March 20, 2016 kb

Memory.loc.gov

What exists between memory and history?

Anyone who accesses the digital version of the Library of Congress’ Ellison Papers only has to glance at the search bar to see this.

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Perhaps nothing at first glance; maybe on a second look, the archival user might be passingly curious that the finding aid for the Ellison Papers should be hyperlinked to a PDF at memory.loc.gov.

For me, I felt a sharp pain when I happened to glance at the search bar—partially out of surprise, because the link I had typed into Google (http://rs5.loc.gov/service/mss /eadxmlmss/eadpdfmss/2002/ms002008.pdf) had at no point involved me engaging with the word “memory”. In fact, as someone who’s delved into the LOC’s archives and used various finding aids time and again, I’ve become fairly adept at reading finding aid links: ead = Encoded Archival Description; xml= Extensible Markup Language; so on so forth. This plethora of code—both code as we think of it today but also code as a hieroglyph—is what is presented on the front end of approaching the finding aid. It is a structured space of decoding, one filled with information.

But a larger part of my pain is the fact that it is very easy to forget the place of memory in the archive. Which is to say, if memory is bodily and part of the individual, and if history is crafted by governments and societies, then can we look to the archive as one of the first forms of collective memory, a space of resistance against history? And if we can, then what do we make of finding aids, which (in this instance) place memory—both individual and collective—back under the purview of the government? Memory.loc.gov.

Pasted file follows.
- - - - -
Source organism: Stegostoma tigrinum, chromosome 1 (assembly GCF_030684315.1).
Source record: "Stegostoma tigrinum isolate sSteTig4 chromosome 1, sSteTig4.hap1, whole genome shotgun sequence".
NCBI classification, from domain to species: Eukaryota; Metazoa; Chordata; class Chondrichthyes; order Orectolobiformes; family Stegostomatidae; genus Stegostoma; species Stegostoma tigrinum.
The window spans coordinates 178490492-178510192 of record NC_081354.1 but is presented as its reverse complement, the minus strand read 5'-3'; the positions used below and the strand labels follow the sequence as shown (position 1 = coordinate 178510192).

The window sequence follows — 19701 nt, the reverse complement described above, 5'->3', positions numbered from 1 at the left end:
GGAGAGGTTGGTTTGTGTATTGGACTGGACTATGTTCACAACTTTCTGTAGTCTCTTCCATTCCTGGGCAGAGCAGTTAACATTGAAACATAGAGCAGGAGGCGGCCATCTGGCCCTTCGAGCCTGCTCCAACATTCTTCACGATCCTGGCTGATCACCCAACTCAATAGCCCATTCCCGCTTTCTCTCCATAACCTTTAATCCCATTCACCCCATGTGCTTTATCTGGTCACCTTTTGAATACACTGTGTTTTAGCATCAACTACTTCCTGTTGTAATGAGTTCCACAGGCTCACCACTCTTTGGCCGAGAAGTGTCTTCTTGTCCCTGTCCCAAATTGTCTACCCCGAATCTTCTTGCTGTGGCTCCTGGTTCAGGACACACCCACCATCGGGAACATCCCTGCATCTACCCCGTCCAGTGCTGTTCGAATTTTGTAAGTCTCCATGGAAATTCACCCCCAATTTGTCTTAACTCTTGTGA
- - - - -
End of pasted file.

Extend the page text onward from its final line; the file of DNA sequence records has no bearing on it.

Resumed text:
For this exercise, I am looking at two pieces: Barbara Foley’s “From Communism to Brotherhood: The Drafts of Invisible Man” and J.J.Butts’ “Pattern and Chaos: Ralph Ellison and the Federal Writer’s Project.” Foley explores the ways, “key elements in the hero’s Harlem organizing experience…were reworked in such a way that the text’s initially positive…portrayal of the Red-black relationship devolved into the portrait of Brotherhood perfidy” (165); Butts argues that, ““In Invisible Man, Ellison utilized material from his FWP tenure to critique the foundations of utopian progressive thought, placing in its stead a critical liberalism, one that was anti-utopian and much more cautious in outlook than much postwar liberalism and, most importantly, emphasized local knowledges and claims on justice against broader plans for reform and modernization” (36).

No doubt there’s merit to each of their arguments: after all, they both do the legwork necessary to support their arguments. Foley spends her time looking at the manuscripts left behind by Ellison, comparing passages that were changed/omitted in earlier drafts to the published version that we read today; Butts takes a different approach, looking at correspondence, interviews, and drafts of his edits to The Negro in New York. With the finding aid in the window adjacent to my copies of these essays, it’s easy to see how their very different approaches and very different spaces of knowledge (that is, where they draw their information from, Foley from manuscripts, Butts from seven unique locations in the archive, not to mention the WPA archives he also enters) would support such differing viewpoints. They each aim to add fleshliness to the man, to his work, and the archive (which I have previously described as a type of amputation) is the black market that provides them with bloody approximations of what they desire.

The finding aid, then, is the buyer’s guide. It’s the atlas of the Ralph Ellison and his work in the Ellison Papers archive—but not the atlas of Ellison the man and his work.